The Social Security system will begin paying out more in benefits than it receives in payroll taxes starting in 2016. The Obama administration has not yet announced its plans for plugging this gap, but any solution is likely to involve higher taxes.
Social Security taxes already are high. Working Americans pay 6.2% of their wages in Social Security payroll taxes — or 12.4% if they’re self-employed — on up to $106,800 of income. On top of that, the IRS expects many to pay income taxes on the Social Security benefits that they receive during retirement — even though taxpayers in essence already paid income taxes on this money back when they earned wages, a portion of which was diverted into the Social Security system.
Strategies for trimming Social Security payroll taxes and income tax on Social Security benefits…
Here is what some business owners — and employees who have a degree of control over when they are paid — can do to cut their Social Security payroll taxes…
Alternate high-earning years with low-earning years. Social Security payroll taxes are imposed on only a limited amount of earned income. In 2009, only the first $106,800 of income is subject to payroll tax. (This figure, called the “wage base,” increases most years with the cost of living.) Certain business owners can take advantage of this by paying themselves significantly more than the wage base in some years and significantly less in other years.
Example: An S corporation owner who ordinarily pays himself $110,000 each year instead pays himself $40,000 in 2007… $40,000 in 2008… and $250,000 this year. Because only $106,800 of that $250,000 is subject to the 12.4% Social Security payroll tax in 2009 (the combined rate paid by the owner and his corporation), he saves $14,818 in taxes compared with the three-year even distribution of pay.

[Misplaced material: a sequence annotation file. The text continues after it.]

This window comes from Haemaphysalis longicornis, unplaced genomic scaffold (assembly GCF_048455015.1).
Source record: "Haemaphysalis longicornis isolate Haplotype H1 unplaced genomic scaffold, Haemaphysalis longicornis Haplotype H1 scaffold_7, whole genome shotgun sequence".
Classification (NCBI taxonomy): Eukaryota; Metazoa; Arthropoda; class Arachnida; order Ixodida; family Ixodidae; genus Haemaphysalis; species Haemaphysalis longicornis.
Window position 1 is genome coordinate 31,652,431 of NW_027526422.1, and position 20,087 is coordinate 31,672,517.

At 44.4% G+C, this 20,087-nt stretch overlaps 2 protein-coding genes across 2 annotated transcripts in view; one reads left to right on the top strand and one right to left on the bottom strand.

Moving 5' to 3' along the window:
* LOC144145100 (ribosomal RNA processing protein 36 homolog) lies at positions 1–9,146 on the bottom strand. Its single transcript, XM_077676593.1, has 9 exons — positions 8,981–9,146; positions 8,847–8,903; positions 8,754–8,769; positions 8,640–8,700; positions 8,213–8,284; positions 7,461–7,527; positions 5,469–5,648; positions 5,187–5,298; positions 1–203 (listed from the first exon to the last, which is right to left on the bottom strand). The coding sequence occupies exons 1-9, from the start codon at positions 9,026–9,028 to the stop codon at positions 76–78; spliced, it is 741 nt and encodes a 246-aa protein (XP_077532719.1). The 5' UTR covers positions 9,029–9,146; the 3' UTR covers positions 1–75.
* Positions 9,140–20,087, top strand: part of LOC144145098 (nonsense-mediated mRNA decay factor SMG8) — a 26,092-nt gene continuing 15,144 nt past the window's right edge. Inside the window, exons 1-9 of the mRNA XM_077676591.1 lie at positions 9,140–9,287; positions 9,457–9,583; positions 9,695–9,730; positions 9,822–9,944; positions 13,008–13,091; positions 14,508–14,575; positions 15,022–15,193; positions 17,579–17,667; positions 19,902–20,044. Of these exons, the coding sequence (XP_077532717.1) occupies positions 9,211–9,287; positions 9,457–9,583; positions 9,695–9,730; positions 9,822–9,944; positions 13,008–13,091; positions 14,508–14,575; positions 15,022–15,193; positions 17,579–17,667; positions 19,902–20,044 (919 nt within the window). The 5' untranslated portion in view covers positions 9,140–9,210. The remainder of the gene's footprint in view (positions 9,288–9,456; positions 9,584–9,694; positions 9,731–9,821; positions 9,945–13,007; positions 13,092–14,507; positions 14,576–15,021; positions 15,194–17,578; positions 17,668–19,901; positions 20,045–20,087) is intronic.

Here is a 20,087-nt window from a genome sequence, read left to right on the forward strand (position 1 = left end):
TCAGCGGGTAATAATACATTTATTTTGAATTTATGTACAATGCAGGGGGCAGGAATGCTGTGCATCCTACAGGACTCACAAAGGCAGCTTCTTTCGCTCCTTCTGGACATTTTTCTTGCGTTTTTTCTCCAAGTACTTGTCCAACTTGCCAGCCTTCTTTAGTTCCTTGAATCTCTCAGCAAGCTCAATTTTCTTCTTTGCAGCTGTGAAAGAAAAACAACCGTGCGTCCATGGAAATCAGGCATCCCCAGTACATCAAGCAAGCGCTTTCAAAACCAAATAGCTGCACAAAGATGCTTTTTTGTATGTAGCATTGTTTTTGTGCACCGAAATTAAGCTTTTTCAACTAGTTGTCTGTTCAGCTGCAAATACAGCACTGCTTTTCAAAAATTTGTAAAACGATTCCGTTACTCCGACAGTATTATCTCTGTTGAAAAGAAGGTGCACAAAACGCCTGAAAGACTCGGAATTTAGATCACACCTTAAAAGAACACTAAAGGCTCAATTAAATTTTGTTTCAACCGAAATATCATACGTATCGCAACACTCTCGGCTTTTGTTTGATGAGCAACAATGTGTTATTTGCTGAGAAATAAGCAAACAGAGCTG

Caution: By “stacking” your pay into certain years this way, you may bump a portion of your income into a higher income tax bracket or into the alternative minimum tax — exactly how much depends on your filing status, among other factors.
Tax-saver for employees: If your base pay is significantly below the annual Social Security wage base, but you receive big year-end bonuses that bring you into the vicinity of the $106,800 cap, ask your employer to postpone every other bonus from the end of one year to the beginning of the next, creating alternating double-bonus and no-bonus years. If this results in annual compensation well below the wage base in one year, but well above in the next, the overall Social Security taxes you pay will be reduced.
Married couples that work together in family businesses can allocate income unevenly between spouses. The high-earning spouse’s income won’t face payroll taxes above the Social Security wage base.
Note: This strategy makes particular sense when the low-earning partner expects to eventually claim the 50% Social Security spousal benefit rather than use his/her own Social Security earnings history to determine retirement benefits.
Example: A wife is an attorney in private practice, while her husband acts as her part-time office manager. The business earns $250,000 each year and pays $230,000 to the attorney and $20,000 to her husband. Compared with dividing the income more or less evenly between partners, this frees $123,200 (versus $36,400 if both salaries are equal) from payroll taxes, saving $10,763 per year.
Caution: The IRS might take issue if a spouse’s income is clearly far out of line with the work performed and thus a blatant attempt to dodge payroll taxes.